|Triumph - A Night of Triumph: Live|
|Written by Jeff Fish|
|Tuesday, 23 March 2004|
Do you remember when rock ‘n’ roll was larger than life? How about when you would go a rock concert and the musicians weren’t afraid to take a solo? When going to concert was a visual as well as an auditory experience? Well, that was the ‘80s and if you remember the ‘80s, then you’ll probably remember Triumph. Triumph came out with their first album in 1976 and had their first big hit in 1979 with the song “Lay it on the Line.” This is concert DVD was recorded at a sold-out show at the Metro Centre Arena in Halifax, Nova Scotia (January 1987, I think).
I personally lost track of Triumph in the early ‘80s, so when I put on this DVD, I really had no idea of what to expect. But I did remember “Lay it on the Line,” “Magic Power” and “Fight the Good Fight” (which are all on this DVD), so I was intrigued to see what they were like in concert at the height of their popularity. Well, I must say I was impressed. Oh, there are the typical types of concert excesses that went on in the ‘80s. Long solos, endings that tend to go on forever, huge stages, laser lights and pyrotechnics galore, but that being said, these guys can play and the stage show doesn’t take anything away from the music.
Rock music in the ‘80s, for all of its faults, did have one thing that today’s music doesn’t seem to have in any real abundance – excellent musicianship. Rik Emmett, for all the guitar aficionados out there, plays his ass off on this DVD and has a very well-deserved place among the ‘80s six-string heroes. Gil Moore does a fine job on the drums and handles almost all of the vocals (something that I didn’t realize), with Mike Levine on bass and some keyboards. For this concert (and I’m assuming the tour), Rick Santer fills out the band on rhythm guitar, keyboard and backing vocal duties. Watching this DVD reminded me of when MTV would actually play a whole concert on Saturday night (remember that!?). The grandeur of spectacle was in the forefront of concerts then and this DVD brings it all back.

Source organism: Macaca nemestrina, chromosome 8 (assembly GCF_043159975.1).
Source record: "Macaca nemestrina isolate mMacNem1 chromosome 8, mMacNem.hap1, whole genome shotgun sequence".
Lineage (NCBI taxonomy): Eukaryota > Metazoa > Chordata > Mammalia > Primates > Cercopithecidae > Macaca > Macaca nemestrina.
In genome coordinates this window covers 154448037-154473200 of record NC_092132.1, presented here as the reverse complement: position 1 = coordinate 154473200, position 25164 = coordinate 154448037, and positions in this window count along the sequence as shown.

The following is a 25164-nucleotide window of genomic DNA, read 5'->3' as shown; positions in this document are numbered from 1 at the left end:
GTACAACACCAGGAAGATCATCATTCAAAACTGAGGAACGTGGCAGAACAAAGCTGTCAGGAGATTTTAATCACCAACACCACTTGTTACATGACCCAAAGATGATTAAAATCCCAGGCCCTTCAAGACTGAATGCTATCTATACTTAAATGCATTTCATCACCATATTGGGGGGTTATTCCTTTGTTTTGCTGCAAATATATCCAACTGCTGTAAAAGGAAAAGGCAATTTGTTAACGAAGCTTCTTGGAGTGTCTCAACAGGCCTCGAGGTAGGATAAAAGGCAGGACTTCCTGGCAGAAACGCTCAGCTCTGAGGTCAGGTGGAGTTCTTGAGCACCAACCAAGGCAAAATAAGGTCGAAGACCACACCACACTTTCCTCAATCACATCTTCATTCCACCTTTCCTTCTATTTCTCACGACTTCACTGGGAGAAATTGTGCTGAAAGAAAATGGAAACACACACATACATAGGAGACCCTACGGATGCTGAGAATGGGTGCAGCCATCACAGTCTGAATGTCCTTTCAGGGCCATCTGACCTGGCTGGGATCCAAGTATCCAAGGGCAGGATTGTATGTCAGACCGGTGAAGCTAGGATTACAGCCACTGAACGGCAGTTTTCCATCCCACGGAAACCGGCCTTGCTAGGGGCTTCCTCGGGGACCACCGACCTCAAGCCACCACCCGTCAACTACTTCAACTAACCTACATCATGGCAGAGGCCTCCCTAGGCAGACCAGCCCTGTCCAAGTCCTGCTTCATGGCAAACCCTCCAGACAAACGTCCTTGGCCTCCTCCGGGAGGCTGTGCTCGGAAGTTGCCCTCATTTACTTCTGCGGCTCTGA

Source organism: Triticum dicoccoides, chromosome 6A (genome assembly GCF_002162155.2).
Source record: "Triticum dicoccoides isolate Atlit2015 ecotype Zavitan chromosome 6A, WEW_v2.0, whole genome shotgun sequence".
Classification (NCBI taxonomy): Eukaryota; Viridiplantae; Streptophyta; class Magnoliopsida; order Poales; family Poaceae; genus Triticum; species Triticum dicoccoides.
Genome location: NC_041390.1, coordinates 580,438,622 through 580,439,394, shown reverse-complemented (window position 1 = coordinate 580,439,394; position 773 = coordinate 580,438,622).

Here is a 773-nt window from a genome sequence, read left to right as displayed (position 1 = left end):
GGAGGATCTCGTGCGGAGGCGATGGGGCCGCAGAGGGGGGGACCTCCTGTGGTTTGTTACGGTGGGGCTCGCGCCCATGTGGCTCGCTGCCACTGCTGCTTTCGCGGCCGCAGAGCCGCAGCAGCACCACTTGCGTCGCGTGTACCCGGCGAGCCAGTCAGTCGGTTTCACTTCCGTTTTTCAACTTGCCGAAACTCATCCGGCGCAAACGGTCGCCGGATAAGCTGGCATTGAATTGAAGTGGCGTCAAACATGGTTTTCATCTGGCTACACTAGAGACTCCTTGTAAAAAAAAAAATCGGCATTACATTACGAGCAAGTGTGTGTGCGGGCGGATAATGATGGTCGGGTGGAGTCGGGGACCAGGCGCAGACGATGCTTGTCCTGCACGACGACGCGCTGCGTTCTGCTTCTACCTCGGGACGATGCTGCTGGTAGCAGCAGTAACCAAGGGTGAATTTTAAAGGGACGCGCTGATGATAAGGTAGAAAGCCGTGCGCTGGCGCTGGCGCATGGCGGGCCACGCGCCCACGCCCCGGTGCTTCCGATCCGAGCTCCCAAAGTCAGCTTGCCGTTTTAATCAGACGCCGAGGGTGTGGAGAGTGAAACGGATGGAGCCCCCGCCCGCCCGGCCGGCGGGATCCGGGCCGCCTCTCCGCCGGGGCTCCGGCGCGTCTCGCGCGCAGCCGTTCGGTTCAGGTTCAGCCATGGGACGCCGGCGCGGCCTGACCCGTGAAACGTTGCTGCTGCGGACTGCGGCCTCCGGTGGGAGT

The mix on this DVD has been remasterd for 5.1 surround, which brings the concert experience into your living room. The band is pretty much in the front two speakers, with the crowd and some of the P.A. bounces back in the rear surround speakers, so it’s like being near the mixing board at the show. There isn’t a whole lot of “quadraphonic foreplay” in the mix, but what they did works real well with the type of music that Triumph plays. “Allied Forces” positively rocks with a really nice, long guitar solo by Emmett and “Lay it on the Line” is larger than life here, with the band hitting on all cylinders. One thing this DVD reminded me of is how ‘80s guitar players had to be more than just musicians. They also had to be larger than life and more times than not the main focal point of the band. Well, Rik Emmett has no problem doing that, and on a “Midsummer’s Dream,” he’s up on the stage all alone playing this beautiful acoustic guitar composition, owning the stage.
As with most rock concerts back then, the drummer is not to be outdone and Gil Moore makes sure of that. In between “Take a Stand” and “Magic Power,” Moore take a solo that sounds like he predates some the newer metal drummers, not Bonham length, but long enough to get the point across and to show what a damn good drummer he is. Another thing I was struck with while watching this was that the band actually look like that they are enjoying themselves. Smiling, laughing and the general sense of having fun was the impression I was left with after watching this. Will I go out and buy the entire Triumph catalog now? No, but I sure enjoyed this a whole lot more that I thought I would. It’s really nice to watch musicians who can play, play well and have fun while doing it. The angst of the early ‘90s hadn’t appeared yet.
All that being said, there were some times while watching this that I wished it was edited a little tighter and maybe a solo didn’t need to go on as long or just maybe they could end a song without all the dramatics. But all in all, those are really small complaints and that was what ‘80s concerts were like for all of their good points and excesses. If you’re a fan of ‘80s hard rock or just want to remember what concerts were like in the ‘80s, I would recommend this DVD. It was a lot of fun to remember.